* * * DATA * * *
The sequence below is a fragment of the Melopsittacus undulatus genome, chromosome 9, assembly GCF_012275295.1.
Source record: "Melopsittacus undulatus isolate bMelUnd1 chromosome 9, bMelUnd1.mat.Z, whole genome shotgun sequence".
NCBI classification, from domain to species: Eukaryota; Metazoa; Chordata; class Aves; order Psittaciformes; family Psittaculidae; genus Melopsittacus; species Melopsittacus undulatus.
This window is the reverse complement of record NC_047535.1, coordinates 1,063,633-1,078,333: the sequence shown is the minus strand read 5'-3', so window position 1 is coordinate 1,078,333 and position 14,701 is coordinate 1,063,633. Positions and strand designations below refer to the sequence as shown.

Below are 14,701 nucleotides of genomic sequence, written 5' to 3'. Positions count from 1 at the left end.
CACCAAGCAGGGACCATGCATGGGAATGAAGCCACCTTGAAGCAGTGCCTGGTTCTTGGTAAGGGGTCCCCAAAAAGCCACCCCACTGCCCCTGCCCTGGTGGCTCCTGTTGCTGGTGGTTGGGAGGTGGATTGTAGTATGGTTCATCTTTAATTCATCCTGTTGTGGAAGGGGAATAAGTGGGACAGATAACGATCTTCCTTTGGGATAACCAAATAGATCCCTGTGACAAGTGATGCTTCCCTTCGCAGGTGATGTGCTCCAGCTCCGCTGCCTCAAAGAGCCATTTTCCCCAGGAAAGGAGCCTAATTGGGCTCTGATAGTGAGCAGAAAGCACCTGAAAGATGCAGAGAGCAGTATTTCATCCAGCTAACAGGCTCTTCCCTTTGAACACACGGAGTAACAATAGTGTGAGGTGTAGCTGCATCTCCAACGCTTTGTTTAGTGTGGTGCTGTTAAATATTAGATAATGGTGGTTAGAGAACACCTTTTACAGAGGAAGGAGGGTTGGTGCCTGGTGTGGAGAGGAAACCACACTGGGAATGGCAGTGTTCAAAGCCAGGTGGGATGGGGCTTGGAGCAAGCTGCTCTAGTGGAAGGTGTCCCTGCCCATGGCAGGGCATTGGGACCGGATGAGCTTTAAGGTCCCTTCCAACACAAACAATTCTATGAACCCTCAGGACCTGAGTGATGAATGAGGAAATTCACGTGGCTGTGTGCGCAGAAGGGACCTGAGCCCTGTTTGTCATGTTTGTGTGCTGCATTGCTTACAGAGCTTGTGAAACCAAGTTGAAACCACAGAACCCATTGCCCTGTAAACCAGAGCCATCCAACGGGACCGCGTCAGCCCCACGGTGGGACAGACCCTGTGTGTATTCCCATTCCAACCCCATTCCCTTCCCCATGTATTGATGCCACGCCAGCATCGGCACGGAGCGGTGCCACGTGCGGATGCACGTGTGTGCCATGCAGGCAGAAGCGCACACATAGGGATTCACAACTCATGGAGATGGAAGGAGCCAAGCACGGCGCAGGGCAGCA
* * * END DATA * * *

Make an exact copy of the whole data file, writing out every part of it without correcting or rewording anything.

The sequence below is a fragment of the Melopsittacus undulatus genome, chromosome 9, assembly GCF_012275295.1.
Source record: "Melopsittacus undulatus isolate bMelUnd1 chromosome 9, bMelUnd1.mat.Z, whole genome shotgun sequence".
NCBI classification, from domain to species: Eukaryota; Metazoa; Chordata; class Aves; order Psittaciformes; family Psittaculidae; genus Melopsittacus; species Melopsittacus undulatus.
This window is the reverse complement of record NC_047535.1, coordinates 1,063,633-1,078,333: the sequence shown is the minus strand read 5'-3', so window position 1 is coordinate 1,078,333 and position 14,701 is coordinate 1,063,633. Positions and strand designations below refer to the sequence as shown.

Below are 14,701 nucleotides of genomic sequence, written 5' to 3'. Positions count from 1 at the left end.
CACCAAGCAGGGACCATGCATGGGAATGAAGCCACCTTGAAGCAGTGCCTGGTTCTTGGTAAGGGGTCCCCAAAAAGCCACCCCACTGCCCCTGCCCTGGTGGCTCCTGTTGCTGGTGGTTGGGAGGTGGATTGTAGTATGGTTCATCTTTAATTCATCCTGTTGTGGAAGGGGAATAAGTGGGACAGATAACGATCTTCCTTTGGGATAACCAAATAGATCCCTGTGACAAGTGATGCTTCCCTTCGCAGGTGATGTGCTCCAGCTCCGCTGCCTCAAAGAGCCATTTTCCCCAGGAAAGGAGCCTAATTGGGCTCTGATAGTGAGCAGAAAGCACCTGAAAGATGCAGAGAGCAGTATTTCATCCAGCTAACAGGCTCTTCCCTTTGAACACACGGAGTAACAATAGTGTGAGGTGTAGCTGCATCTCCAACGCTTTGTTTAGTGTGGTGCTGTTAAATATTAGATAATGGTGGTTAGAGAACACCTTTTACAGAGGAAGGAGGGTTGGTGCCTGGTGTGGAGAGGAAACCACACTGGGAATGGCAGTGTTCAAAGCCAGGTGGGATGGGGCTTGGAGCAAGCTGCTCTAGTGGAAGGTGTCCCTGCCCATGGCAGGGCATTGGGACCGGATGAGCTTTAAGGTCCCTTCCAACACAAACAATTCTATGAACCCTCAGGACCTGAGTGATGAATGAGGAAATTCACGTGGCTGTGTGCGCAGAAGGGACCTGAGCCCTGTTTGTCATGTTTGTGTGCTGCATTGCTTACAGAGCTTGTGAAACCAAGTTGAAACCACAGAACCCATTGCCCTGTAAACCAGAGCCATCCAACGGGACCGCGTCAGCCCCACGGTGGGACAGACCCTGTGTGTATTCCCATTCCAACCCCATTCCCTTCCCCATGTATTGATGCCACGCCAGCATCGGCACGGAGCGGTGCCACGTGCGGATGCACGTGTGTGCCATGCAGGCAGAAGCGCACACATAGGGATTCACAACTCATGGAGATGGAAGGAGCCAAGCACGGCGCAGGGCAGCA